Zynga sues sex app maker over Bang With Friends name


Zynga Inc. sued the maker of the “Bang With Friends” casual sex Internet application over claims it infringes Zynga’s trademark for its “with friends” family of games.

Bang With Friends Inc., the maker of the application with the same name for matching Facebook friends anonymously for casual sex, registered its Internet domain name last year, according to the complaint filed yesterday federal court in San Francisco.

Zynga, which owns games Words With Friends and Chess With Friends, has filed court papers in San Francisco complaining of trademark infringement.

Zynga says Bang With Friends Inc “selected the name Bang With Friends for its casual sex matchmaking app with Zynga’s game trademarks fully in mind”,

the company is asking for the court to stop the app’s maker from using the mark as well as pay unspecified damages.

Representatives for Bang With Friends have yet to respond about the case.

Zynga has lost more than a dozen top managers who have left since the company’s December 2011 initial public offering, as waning demand for its games on Facebook’s network has sent the shares down more than 70 percent, eroding the value of equity-based compensation.

At the time of its IPO, Zynga was the largest maker of games played on Facebook, with popular titles such as “CityVille,” “FarmVille,” and “Mafia Wars.” The IPO raised $1 billion, the biggest debut by a U.S. Internet company since Google Inc. raised $1.9 billion in its 2004 IPO, according to data compiled by Bloomberg.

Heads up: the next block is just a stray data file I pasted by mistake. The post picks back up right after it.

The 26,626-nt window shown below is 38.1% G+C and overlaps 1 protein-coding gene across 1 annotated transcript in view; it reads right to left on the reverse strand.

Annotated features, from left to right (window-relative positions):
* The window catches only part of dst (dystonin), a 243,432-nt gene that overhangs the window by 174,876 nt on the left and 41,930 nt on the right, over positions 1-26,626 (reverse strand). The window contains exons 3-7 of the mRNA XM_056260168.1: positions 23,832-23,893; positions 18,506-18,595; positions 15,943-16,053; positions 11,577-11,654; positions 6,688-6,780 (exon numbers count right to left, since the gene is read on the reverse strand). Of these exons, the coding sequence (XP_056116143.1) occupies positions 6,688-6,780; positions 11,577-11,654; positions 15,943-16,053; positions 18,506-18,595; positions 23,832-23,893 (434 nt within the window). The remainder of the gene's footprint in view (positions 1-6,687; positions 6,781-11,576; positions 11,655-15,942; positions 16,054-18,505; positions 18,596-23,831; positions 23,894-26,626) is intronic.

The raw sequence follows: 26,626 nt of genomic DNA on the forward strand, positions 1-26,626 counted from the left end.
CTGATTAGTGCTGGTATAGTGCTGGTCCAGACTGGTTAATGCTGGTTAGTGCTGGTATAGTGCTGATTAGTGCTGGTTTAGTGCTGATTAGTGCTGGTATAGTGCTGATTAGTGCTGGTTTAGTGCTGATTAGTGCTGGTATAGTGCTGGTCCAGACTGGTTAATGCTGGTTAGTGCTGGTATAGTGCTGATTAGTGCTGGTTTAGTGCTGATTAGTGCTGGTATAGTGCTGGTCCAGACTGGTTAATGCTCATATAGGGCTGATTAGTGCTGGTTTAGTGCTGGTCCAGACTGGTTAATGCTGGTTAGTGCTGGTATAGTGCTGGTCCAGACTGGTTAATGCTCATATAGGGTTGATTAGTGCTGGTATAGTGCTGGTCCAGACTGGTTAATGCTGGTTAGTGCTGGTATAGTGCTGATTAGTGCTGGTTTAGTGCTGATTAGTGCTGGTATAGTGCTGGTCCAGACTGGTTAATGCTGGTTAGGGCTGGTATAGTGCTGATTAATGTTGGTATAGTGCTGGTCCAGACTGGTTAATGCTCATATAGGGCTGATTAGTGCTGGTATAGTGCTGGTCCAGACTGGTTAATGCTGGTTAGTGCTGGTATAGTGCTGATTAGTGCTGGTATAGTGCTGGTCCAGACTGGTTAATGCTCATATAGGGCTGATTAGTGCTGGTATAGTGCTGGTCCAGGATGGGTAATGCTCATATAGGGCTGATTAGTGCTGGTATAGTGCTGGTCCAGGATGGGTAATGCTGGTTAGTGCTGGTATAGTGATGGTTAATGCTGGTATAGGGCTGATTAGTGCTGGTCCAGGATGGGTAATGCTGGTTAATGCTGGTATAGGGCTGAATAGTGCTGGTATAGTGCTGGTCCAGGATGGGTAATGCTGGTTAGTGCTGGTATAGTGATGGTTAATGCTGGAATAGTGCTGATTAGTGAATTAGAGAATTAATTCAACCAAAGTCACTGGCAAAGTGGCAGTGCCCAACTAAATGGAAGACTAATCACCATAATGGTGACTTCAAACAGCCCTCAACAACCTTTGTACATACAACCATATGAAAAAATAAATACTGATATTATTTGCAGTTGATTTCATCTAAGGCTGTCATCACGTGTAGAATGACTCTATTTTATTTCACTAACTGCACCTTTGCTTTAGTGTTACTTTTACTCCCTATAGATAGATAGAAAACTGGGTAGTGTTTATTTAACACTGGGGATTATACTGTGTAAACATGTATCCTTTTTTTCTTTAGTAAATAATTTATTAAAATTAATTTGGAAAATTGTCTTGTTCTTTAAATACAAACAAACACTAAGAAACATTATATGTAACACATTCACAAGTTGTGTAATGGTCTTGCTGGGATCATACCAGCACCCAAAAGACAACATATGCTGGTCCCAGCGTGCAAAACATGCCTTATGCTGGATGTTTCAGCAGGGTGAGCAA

The Bang With Friends app which was launched in January and claims to have more than a million registered users, was removed from the Apple app store a week after it was initially listed in May but it is still available for Android devices via Google Play.

Apple had pulled the app on the grounds of “offensive content”, Bang With Friends Inc chief executive Colin Hodges said in an interview with Business Insider.

“We just want to work with them to get back into their store,” he added.

“We feel like our app goes with their guidelines – especially with similar apps that have a matching ability.”

Share on TwitterShare on FacebookShare on LinkedInPin it on PinterestSubmit to redditShare on Tumblr

Written by Regina Timothy

Editor of TechNews Report. Loves all things technology

Leave a Reply